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    Interactive effects of early and recent exposure to stressful contexts on cortisol reactivity in middle childhood

    Jaffee, S.R. and McFarquhar, T. and Stevens, S. and Ouellet-Morin, I. and Melhuish, Edward C. and Belsky, J. (2015) Interactive effects of early and recent exposure to stressful contexts on cortisol reactivity in middle childhood. Journal of Child Psychology and Psychiatry 56 (2), pp. 138-146. ISSN 0021-9630.

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    Abstract

    - Background: Given mixed findings as to whether stressful experiences and relationships are associated with increases or decreases in children's cortisol reactivity, we tested whether a child's developmental history of risk exposure explained variation in cortisol reactivity to an experimentally induced task. We also tested whether the relationship between cortisol reactivity and children's internalizing and externalizing problems varied as a function of their developmental history of stressful experiences and relationships. - Method: Participants included 400 children (M = 9.99 years, SD = 0.74 years) from the Children's Experiences and Development Study. Early risk exposure was measured by children's experiences of harsh, nonresponsive parenting at 3 years. Recent risk exposure was measured by children's exposure to traumatic events in the past year. Children's cortisol reactivity was measured in response to a social provocation task and parents and teachers described children's internalizing and externalizing problems. - Results: The effect of recent exposure to traumatic events was partially dependent upon a child's early experiences of harsh, nonresponsive parenting: the more traumatic events children had recently experienced, the greater their cortisol reactivity if they had experienced lower (but not higher) levels of harsh, nonresponsive parenting at age 3. The lowest levels of cortisol reactivity were observed among children who had experienced the most traumatic events in the past year and higher (vs. lower) levels of harsh, nonresponsive parenting in early childhood. Among youth who experienced harsh, nonresponsive parent–child relationships in early childhood and later traumatic events, lower levels of cortisol reactivity were associated with higher levels of internalizing and externalizing problems. - Conclusions: Hypothalamic–pituitary–adrenal (HPA) axis reactivity to psychological stressors and the relationship between HPA axis reactivity and children's internalizing and externalizing problems vary as a function of a child's developmental history of exposure to stressful relationships and experiences.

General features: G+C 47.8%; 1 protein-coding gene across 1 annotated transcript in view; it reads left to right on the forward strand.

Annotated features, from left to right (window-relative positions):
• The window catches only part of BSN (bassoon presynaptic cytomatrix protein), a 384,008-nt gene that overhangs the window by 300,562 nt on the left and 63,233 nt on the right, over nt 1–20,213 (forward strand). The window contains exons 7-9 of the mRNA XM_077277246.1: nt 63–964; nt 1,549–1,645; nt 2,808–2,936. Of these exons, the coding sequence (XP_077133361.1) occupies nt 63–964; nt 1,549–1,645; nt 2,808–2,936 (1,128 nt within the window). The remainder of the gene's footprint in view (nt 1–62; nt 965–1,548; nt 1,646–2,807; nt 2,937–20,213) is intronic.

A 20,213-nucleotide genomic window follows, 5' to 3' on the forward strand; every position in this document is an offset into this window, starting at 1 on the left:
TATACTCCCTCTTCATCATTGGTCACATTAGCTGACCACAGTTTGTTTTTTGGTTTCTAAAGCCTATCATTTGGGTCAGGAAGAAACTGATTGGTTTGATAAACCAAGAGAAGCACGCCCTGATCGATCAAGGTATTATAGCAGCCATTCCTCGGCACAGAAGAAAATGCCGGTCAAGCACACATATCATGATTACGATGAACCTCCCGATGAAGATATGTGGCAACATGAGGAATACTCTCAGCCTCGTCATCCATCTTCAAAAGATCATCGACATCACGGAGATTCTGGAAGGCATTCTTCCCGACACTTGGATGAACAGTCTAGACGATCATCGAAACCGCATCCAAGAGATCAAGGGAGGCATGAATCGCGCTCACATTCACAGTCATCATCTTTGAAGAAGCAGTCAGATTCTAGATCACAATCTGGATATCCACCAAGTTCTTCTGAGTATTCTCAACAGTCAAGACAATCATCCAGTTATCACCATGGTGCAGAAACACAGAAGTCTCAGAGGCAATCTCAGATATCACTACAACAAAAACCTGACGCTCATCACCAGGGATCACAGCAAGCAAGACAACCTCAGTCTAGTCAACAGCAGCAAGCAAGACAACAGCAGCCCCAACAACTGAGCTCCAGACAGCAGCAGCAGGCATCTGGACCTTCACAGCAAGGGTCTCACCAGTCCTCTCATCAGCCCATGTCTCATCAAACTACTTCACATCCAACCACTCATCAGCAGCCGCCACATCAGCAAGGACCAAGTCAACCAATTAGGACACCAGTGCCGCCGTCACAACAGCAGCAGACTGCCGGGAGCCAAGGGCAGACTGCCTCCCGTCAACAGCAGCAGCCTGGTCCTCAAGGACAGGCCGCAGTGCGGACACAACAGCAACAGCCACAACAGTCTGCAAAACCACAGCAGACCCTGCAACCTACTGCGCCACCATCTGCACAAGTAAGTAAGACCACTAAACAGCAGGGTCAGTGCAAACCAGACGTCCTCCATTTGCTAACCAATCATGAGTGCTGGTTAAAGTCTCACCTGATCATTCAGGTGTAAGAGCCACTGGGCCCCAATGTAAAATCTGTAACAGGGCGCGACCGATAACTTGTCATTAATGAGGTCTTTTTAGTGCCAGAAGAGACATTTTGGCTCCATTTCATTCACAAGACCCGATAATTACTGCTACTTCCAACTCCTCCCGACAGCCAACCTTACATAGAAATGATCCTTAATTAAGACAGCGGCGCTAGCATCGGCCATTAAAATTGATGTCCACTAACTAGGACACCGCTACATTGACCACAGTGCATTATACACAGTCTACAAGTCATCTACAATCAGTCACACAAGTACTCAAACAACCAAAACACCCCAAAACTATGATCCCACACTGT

Metadata

    Item Type: Article
    Keyword(s) / Subject(s): Cortisol reactivity, stress, parenting, internalizing, externalizing
    School: Birkbeck Schools and Departments > School of Science > Psychological Sciences
    Research Centre: Children, Families and Social Issues, Institute for the Study of
    Depositing User: Administrator
    Date Deposited: 24 Nov 2014 11:17
    Last Modified: 26 Jul 2019 19:35
    URI: http://eprints.bbk.ac.uk/id/eprint/11095

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